A liquid diet is also known as a meal replacement diet
A liquid diet is also known as a meal replacement diet

The safety of a liquid diet is currently under investigation after it was reported that Shane Warne, 52, was following a liquid meal plan before he died.

Just days before the Australian cricketer died from ‘natural causes’, he shared a snap of himself on Twitter, alongside the caption: “The goal by July is to get back to this shape from a few years ago.”

According to his loved ones, liquid diets were a regular occurrence for Shane; however, there is no sign that his food intake contributed to his unexpected death.

Individuals often follow a liquid diet to rapidly lose weight. From low-calorie shakes and soups to fruit and vegetable juices, liquid diets come in a variety of different forms.

Liquid diets are often credited for cleaning the body, but healthcare professionals have reported that these diets can be dangerous for many individuals.

Aisling Pigott, of the British Dietetic Association, said: “Juice diets appeal to people because they want a quick fix – but dieting is really hard.”

“There is a role for them – but it is not one size fits all. It is concerning when they are marketed at people who are a healthy weight.”

Having a high intake of fruit and vegetables is beneficial as they are full of minerals and vitamins, but they contain a low amount of protein and fat – which is a vital element of a healthy diet.

Therefore, experts have identified that liquid diets rarely provide people with all the nutrients they need and “could be very damaging” over time.

Associate Professor of Human Nutrition at the University of Plymouth, Dr Gail Rees said: “You would feel drained and exhausted after a week.”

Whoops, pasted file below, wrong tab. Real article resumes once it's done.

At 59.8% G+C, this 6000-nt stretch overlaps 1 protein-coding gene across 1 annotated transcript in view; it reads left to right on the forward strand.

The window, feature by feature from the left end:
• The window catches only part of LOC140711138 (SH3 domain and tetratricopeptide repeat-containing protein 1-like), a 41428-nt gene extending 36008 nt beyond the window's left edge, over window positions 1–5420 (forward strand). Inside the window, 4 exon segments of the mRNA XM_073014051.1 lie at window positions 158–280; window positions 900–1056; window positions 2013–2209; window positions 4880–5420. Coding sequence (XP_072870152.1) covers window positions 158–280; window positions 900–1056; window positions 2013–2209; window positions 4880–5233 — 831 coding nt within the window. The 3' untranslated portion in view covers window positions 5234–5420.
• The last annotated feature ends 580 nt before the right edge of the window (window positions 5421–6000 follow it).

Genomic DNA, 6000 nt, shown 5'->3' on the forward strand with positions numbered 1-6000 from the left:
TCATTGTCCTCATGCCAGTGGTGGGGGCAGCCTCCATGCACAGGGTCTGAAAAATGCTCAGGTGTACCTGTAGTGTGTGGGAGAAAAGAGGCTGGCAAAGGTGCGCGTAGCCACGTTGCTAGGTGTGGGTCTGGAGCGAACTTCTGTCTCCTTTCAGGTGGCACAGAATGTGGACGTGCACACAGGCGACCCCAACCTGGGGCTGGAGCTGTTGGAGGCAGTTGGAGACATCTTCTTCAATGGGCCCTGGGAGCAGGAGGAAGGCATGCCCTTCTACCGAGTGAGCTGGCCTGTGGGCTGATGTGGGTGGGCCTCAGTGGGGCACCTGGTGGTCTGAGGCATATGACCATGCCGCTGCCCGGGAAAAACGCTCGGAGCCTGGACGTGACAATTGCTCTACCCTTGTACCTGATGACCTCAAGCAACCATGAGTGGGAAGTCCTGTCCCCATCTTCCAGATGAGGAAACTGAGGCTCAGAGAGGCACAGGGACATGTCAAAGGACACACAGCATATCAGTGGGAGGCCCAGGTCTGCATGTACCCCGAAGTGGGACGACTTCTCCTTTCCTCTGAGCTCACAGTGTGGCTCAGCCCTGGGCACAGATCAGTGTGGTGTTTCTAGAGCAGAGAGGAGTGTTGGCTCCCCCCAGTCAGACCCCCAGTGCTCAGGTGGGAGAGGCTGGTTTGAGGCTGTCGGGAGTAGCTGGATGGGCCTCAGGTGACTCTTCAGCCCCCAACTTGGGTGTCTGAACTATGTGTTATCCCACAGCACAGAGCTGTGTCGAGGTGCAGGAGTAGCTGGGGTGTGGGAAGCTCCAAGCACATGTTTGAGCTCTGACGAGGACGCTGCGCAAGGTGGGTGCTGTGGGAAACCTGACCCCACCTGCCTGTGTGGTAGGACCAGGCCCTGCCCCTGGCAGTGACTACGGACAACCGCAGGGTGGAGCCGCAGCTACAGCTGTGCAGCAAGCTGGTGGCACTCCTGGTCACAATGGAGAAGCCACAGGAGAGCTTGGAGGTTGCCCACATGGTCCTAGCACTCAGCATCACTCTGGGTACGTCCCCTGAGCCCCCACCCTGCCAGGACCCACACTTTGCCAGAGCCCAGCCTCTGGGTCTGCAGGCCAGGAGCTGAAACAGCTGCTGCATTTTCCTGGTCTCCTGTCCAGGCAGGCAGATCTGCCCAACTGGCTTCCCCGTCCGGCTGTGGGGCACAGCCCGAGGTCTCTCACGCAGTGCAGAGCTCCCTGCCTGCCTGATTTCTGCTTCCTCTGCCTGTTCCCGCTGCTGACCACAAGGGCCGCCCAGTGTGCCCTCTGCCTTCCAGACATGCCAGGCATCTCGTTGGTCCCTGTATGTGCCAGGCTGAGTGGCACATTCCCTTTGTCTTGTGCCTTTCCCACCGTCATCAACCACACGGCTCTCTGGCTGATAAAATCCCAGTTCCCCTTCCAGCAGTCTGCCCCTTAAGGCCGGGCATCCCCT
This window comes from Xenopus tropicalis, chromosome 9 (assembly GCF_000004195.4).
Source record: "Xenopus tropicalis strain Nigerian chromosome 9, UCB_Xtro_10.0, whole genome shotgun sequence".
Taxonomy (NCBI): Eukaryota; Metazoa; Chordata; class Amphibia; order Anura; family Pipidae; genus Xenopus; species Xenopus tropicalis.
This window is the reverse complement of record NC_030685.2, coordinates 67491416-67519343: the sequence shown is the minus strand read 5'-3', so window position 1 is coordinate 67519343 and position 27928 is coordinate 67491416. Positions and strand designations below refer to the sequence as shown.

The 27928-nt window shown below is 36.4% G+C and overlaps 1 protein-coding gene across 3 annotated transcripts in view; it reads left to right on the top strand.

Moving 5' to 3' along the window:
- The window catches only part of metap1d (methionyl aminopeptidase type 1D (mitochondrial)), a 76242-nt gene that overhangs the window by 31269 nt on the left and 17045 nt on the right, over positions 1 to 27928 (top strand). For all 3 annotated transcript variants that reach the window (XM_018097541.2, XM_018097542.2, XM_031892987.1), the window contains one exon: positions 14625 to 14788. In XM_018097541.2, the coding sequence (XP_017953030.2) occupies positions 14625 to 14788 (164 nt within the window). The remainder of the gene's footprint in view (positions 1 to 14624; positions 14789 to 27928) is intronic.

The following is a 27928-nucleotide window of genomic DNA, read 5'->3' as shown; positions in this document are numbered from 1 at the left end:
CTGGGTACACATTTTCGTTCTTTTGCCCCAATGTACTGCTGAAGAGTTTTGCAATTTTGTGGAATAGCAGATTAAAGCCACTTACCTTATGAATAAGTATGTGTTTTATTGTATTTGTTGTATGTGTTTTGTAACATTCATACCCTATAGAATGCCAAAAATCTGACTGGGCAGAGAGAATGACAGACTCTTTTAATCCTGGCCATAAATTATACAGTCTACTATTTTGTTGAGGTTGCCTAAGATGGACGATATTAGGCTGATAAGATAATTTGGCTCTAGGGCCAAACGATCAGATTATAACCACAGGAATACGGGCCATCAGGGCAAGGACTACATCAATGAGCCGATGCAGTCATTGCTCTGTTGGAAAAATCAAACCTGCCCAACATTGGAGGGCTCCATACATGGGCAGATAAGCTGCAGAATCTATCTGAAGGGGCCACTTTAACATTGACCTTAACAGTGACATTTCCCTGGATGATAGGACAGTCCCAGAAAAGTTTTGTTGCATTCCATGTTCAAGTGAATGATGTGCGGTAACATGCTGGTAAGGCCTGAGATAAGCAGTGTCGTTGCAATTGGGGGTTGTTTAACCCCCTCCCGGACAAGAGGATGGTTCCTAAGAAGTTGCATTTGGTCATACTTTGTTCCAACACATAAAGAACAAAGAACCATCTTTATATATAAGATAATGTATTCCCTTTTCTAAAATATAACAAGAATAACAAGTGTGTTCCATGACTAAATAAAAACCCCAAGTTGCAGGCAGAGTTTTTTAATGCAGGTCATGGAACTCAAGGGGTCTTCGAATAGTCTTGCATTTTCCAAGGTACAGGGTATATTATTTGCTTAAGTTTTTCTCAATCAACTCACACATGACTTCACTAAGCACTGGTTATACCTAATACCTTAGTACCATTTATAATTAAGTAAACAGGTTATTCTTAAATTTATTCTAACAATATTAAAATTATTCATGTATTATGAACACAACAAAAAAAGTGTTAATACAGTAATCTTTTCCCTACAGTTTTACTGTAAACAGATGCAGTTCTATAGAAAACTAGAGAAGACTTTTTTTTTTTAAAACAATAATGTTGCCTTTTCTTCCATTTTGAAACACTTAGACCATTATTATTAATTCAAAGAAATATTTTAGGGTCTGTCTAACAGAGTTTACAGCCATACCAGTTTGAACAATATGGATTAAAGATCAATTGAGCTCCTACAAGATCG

Scientists have reported that an imbalanced diet can cause anaemia in females, destroy muscle mass and damage the liver, lungs and gut.

In addition, people on a liquid diet are more at risk of experiencing headaches, diarrhoea, dizziness, fatigue and constipation. Enamel on the teeth and smelly breath are also side-effects of a liquid diet, studies have shown.

According to Ms Pigott, liquid diets put people at risk of becoming a ‘yo-yo’ dieter, meaning once you eat normally again you pile the weight back on.

Dr Simon Steenson, of the British Nutrition Foundations, said: “Extreme diets are not a sustainable solution for losing weight in the long term, as much of the weight that is lost is likely to be water or lean muscle.

“These types of crash diets may also lead to some health risks as well, such as a higher risk of developing gall stones.”

Healthcare professionals recommend a balanced diet for people looking to lose weight, as well as regular exercise.

For people with type 2 diabetes, a low carbohydrate diet has been demonstrated to be effective in acheiving weight loss and remission of diabetes.

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